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MusicPart of Humanities

Erin Headley and Atalante

Published: 29 January 2014

Southampton's Turner Sims Fellow Erin Headley and her ensemble, Atalante, have just released the third instalment of their critically acclaimed series Reliquie di Roma, exploring little-known musical treasures of 17th-century Rome.

Reliquie de Roma III - Mortale, che pensi? is a world première recording of Roman dramatic cantatas, featuring Alessandro Stradella’s L'Incendio di Roma (The Fire of Rome) for bass (Nero) and strings, Luigi Rossi's melting and intoxicating Lament of Zaida on the abduction of Mustafa by Tuscan Christians, Marco Marazzoli's raging and turbulent Armida, the Saracen sorceress abandoned by Rinaldo, Domenico Mazzocchi's Lagrime Amare, one of the 17th-century's most unforgettable Magdalene laments, and more. Videos and sample tracks are available on Atalante's website.

Erin Headley is the world's leading exponent of the lirone, a haunting and expressive bowed string instrument widely used in Baroque Italy to accompany the voice. Her award-winning ensemble Atalante is named in honour of Leonardo da Vinci's friend and pupil Atalante Migliorotti, the lirone's inventor. Atalante's luxurious continuo band of triple harp, chitarrone, keyboards, viol consort and lirone accompany a sublimely dark repertoire that has been languishing in the Vatican Library for 300 years.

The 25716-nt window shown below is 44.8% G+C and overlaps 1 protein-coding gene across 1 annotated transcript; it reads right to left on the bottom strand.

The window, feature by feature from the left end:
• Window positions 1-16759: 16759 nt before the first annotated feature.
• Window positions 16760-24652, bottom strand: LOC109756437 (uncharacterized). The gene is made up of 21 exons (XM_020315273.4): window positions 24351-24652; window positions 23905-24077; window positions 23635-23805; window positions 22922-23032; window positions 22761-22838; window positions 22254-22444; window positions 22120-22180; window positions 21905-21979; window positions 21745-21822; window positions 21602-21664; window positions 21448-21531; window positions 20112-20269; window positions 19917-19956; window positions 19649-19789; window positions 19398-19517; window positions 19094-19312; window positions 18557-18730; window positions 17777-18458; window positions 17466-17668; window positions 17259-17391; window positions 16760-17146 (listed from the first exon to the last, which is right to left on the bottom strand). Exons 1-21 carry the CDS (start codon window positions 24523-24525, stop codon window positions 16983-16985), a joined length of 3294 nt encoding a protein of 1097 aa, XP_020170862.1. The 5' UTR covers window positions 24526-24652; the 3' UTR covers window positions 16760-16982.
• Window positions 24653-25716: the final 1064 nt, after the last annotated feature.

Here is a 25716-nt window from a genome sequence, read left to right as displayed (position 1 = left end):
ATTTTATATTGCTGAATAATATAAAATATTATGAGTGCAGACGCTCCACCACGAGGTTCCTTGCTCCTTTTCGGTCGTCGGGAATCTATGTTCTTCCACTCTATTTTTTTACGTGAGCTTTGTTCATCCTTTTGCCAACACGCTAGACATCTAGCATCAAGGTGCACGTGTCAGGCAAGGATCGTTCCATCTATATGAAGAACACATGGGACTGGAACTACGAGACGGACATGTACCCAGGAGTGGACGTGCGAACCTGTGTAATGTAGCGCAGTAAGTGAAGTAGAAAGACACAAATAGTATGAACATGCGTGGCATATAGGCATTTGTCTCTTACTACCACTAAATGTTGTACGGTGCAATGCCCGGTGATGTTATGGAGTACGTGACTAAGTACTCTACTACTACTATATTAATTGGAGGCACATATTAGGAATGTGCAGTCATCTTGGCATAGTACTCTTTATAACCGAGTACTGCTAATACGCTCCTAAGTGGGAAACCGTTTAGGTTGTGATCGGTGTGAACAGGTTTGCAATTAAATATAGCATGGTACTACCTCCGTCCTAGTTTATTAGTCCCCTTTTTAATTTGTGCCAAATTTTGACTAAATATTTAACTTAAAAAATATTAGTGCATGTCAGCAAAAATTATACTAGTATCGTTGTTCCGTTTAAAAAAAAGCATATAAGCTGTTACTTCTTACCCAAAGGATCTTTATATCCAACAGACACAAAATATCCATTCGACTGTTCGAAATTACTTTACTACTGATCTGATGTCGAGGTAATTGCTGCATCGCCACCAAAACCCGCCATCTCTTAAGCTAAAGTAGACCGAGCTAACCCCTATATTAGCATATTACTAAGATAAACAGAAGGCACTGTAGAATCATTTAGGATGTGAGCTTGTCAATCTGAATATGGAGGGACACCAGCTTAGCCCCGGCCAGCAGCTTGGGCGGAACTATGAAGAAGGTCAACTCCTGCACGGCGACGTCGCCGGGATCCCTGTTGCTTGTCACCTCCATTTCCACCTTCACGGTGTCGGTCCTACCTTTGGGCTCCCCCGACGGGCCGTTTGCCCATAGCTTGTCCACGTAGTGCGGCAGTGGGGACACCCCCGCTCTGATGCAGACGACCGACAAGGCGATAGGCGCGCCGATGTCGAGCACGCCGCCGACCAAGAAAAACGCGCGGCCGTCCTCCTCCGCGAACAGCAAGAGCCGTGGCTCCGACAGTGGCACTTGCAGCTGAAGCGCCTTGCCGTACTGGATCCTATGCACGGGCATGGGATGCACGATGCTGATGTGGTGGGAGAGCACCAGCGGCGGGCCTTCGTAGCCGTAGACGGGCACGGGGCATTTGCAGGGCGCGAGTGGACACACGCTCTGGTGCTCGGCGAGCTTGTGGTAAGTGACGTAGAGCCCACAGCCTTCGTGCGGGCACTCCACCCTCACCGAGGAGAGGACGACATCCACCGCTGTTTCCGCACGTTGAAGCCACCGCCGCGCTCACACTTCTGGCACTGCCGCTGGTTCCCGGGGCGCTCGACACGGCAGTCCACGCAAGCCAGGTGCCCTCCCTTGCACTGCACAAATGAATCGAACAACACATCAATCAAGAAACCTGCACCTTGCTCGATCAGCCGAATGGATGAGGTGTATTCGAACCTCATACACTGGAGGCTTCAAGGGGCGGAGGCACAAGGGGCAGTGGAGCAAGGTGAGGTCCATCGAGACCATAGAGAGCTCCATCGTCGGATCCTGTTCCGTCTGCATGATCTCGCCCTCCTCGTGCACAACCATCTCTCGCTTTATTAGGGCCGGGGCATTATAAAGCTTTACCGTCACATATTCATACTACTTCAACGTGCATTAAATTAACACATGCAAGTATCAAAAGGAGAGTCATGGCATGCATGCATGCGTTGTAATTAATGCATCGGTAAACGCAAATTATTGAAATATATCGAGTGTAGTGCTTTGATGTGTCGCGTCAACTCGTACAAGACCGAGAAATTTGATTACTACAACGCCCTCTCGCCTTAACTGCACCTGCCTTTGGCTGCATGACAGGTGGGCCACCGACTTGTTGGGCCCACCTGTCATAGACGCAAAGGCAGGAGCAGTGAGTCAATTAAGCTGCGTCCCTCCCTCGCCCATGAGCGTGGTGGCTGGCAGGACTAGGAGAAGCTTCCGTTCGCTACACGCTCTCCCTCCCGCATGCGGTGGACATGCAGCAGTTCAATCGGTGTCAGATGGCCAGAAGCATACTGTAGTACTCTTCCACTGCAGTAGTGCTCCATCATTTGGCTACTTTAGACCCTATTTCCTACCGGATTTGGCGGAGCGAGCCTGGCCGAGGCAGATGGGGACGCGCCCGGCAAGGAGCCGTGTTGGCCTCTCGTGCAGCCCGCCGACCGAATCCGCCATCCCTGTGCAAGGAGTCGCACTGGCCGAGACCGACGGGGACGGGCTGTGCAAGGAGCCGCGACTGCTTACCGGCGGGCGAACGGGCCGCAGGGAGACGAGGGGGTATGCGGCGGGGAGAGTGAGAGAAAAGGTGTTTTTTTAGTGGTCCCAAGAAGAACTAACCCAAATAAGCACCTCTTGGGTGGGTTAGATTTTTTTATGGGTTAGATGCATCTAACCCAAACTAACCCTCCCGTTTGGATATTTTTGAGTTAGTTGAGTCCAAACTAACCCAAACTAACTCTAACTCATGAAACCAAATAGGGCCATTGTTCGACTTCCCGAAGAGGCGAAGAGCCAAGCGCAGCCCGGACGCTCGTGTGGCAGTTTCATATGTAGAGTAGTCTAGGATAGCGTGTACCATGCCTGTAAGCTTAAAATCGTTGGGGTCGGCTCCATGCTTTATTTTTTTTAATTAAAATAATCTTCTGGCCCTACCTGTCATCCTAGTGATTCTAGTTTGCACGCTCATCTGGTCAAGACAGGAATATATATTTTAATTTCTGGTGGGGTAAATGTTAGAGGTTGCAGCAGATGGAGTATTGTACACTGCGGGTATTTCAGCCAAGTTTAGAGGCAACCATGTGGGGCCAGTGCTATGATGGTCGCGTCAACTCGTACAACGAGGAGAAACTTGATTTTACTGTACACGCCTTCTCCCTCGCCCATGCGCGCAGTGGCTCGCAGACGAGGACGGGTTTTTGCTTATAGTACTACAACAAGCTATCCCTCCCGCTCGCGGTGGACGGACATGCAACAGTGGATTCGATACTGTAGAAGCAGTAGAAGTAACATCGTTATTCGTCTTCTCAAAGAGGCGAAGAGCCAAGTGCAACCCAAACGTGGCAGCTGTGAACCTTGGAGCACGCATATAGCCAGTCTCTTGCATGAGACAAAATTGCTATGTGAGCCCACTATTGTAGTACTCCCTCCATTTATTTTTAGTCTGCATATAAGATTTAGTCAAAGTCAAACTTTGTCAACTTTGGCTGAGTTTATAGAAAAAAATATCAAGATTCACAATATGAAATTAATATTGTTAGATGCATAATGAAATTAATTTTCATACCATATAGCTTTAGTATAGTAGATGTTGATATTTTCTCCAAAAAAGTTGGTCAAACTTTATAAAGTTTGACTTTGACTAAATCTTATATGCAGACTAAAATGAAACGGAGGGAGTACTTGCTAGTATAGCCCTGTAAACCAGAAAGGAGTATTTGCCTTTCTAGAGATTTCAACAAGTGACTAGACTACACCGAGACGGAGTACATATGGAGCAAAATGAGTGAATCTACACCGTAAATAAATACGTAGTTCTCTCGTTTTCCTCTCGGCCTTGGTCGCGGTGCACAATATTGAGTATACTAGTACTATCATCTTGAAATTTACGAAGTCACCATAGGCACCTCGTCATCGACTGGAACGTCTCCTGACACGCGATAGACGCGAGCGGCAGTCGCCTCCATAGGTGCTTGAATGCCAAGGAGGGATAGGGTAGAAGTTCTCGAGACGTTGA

Atalante's début in October 2009 at the Southbank Centre in London – in staged performances of the laments of Artemisia, Helen of Troy, Mary Magdalene and the Blessed Virgin – was a revelatory experience for public and critics alike. Since then, Atalante has brought this repertory to audiences at festivals and concert halls worldwide, and their first two recordings in the Reliquie di Roma have garnered extensive critical praise.

'For extravagant, exotic beauty, the highlight of the weekend has to be the soundworld of Atalante's lirones, viols, lutes, harp and keyboards playing Rossi and Marazzoli's opulent ‘vanitas' laments' Observer

‘Breathtaking performances of delicious music’ Gramophone

‘Music of the highest invention and emotional sophistication. The rich accompaniment by Atalante, not least the unique sound of the lirone, surrounds the voices like luxurious Baroque embroidery.’ International Record Review

'Revelatory . . . a milestone . . a more powerful and persuasive advocacy for these pieces could hardly be imagined' Iain Fenlon, Early Music



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